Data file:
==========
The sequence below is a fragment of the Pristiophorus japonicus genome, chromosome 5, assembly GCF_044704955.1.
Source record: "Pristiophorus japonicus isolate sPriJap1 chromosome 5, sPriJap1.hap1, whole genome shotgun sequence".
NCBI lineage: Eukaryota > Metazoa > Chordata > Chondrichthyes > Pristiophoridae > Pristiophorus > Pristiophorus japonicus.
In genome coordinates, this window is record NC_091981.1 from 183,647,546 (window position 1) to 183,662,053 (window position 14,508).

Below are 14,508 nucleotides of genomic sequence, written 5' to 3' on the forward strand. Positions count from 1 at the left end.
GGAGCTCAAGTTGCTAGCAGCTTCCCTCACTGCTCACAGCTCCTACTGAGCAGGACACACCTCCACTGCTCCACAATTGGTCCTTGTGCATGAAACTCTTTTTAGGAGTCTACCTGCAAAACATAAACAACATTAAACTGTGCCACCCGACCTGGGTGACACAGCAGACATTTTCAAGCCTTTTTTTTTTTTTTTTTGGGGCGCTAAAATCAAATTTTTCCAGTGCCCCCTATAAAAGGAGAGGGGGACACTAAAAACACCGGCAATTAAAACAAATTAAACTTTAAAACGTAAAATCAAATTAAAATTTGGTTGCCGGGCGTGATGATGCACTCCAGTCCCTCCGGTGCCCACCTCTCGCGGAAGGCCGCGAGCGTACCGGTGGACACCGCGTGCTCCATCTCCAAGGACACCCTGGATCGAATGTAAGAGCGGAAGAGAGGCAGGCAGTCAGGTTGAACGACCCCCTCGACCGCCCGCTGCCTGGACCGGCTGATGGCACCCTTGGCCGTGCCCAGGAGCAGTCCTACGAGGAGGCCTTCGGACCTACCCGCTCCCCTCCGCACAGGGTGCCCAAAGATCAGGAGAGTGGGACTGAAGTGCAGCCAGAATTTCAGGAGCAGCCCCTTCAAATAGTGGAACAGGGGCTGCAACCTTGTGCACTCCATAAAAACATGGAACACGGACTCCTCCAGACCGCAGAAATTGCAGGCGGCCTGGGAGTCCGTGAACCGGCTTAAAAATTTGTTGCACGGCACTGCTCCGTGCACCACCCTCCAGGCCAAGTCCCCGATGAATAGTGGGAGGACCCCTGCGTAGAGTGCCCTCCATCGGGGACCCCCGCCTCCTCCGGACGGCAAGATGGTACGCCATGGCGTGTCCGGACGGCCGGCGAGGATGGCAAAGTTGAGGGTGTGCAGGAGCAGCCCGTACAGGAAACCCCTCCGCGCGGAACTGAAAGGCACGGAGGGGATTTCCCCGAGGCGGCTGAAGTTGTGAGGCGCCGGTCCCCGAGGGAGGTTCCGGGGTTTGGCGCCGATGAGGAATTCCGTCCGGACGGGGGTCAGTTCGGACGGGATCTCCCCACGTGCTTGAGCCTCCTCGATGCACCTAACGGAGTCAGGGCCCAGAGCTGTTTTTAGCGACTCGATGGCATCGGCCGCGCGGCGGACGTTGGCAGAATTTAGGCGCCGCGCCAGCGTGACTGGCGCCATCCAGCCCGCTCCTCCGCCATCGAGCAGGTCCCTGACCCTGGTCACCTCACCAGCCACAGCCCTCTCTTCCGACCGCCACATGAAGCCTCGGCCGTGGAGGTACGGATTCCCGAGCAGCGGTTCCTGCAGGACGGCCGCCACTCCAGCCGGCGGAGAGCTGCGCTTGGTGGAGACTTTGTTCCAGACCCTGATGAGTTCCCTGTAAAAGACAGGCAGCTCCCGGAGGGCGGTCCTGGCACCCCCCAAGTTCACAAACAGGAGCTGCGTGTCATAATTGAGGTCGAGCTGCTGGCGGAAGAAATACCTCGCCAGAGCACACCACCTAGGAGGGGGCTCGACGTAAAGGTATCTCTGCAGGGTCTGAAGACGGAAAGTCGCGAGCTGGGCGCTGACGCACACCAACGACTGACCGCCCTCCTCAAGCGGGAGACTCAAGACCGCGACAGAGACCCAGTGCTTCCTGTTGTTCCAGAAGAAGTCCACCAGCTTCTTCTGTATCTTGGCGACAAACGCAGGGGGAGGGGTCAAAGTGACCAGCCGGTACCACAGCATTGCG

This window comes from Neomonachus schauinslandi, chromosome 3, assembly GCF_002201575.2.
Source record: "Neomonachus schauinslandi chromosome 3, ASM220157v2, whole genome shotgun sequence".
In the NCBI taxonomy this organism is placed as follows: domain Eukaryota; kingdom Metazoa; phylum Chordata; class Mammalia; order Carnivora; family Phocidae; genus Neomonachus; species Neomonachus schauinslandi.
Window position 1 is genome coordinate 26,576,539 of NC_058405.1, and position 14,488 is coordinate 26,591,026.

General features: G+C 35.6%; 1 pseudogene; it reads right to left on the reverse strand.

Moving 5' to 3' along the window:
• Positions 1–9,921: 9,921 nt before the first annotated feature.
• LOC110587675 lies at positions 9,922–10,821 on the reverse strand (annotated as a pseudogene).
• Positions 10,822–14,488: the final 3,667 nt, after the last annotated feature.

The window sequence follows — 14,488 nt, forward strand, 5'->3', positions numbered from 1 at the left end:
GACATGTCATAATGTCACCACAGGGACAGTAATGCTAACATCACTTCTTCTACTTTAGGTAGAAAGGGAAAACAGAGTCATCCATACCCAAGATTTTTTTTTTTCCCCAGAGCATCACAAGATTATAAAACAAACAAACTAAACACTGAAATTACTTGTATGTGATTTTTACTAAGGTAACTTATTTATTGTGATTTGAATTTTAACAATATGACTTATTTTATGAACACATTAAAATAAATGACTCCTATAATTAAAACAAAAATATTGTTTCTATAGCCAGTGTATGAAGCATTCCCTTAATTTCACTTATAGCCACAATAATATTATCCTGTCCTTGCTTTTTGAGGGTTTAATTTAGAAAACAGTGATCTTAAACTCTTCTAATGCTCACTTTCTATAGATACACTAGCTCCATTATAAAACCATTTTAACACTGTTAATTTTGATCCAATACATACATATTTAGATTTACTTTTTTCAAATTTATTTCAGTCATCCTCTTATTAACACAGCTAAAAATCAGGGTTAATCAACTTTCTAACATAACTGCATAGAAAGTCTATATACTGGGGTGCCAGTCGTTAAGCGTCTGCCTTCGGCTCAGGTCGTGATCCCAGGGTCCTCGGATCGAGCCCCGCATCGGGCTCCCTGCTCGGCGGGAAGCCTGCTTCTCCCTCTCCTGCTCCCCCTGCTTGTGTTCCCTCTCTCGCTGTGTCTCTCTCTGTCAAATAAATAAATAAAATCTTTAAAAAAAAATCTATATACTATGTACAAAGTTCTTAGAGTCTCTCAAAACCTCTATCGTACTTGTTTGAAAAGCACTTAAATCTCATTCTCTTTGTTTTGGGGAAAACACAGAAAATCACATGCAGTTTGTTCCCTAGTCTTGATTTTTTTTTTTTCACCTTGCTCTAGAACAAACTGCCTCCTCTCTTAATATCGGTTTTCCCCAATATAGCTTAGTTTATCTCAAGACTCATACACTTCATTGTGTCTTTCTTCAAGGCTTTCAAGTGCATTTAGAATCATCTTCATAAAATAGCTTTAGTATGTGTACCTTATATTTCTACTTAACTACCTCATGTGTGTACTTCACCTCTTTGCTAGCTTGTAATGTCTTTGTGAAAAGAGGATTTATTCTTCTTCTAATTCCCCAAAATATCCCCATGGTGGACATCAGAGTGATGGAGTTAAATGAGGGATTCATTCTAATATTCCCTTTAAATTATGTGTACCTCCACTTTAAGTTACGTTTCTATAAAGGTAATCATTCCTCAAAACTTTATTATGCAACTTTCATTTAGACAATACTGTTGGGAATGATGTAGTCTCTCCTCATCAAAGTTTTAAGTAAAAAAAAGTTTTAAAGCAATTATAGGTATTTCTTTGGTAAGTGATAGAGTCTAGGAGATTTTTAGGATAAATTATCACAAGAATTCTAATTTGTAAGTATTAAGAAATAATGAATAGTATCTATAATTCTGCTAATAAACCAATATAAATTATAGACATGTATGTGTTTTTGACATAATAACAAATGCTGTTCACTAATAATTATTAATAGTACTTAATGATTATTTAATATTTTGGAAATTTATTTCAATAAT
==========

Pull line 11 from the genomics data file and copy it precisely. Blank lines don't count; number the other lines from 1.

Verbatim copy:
General features: G+C 35.6%; 1 pseudogene; it reads right to left on the reverse strand.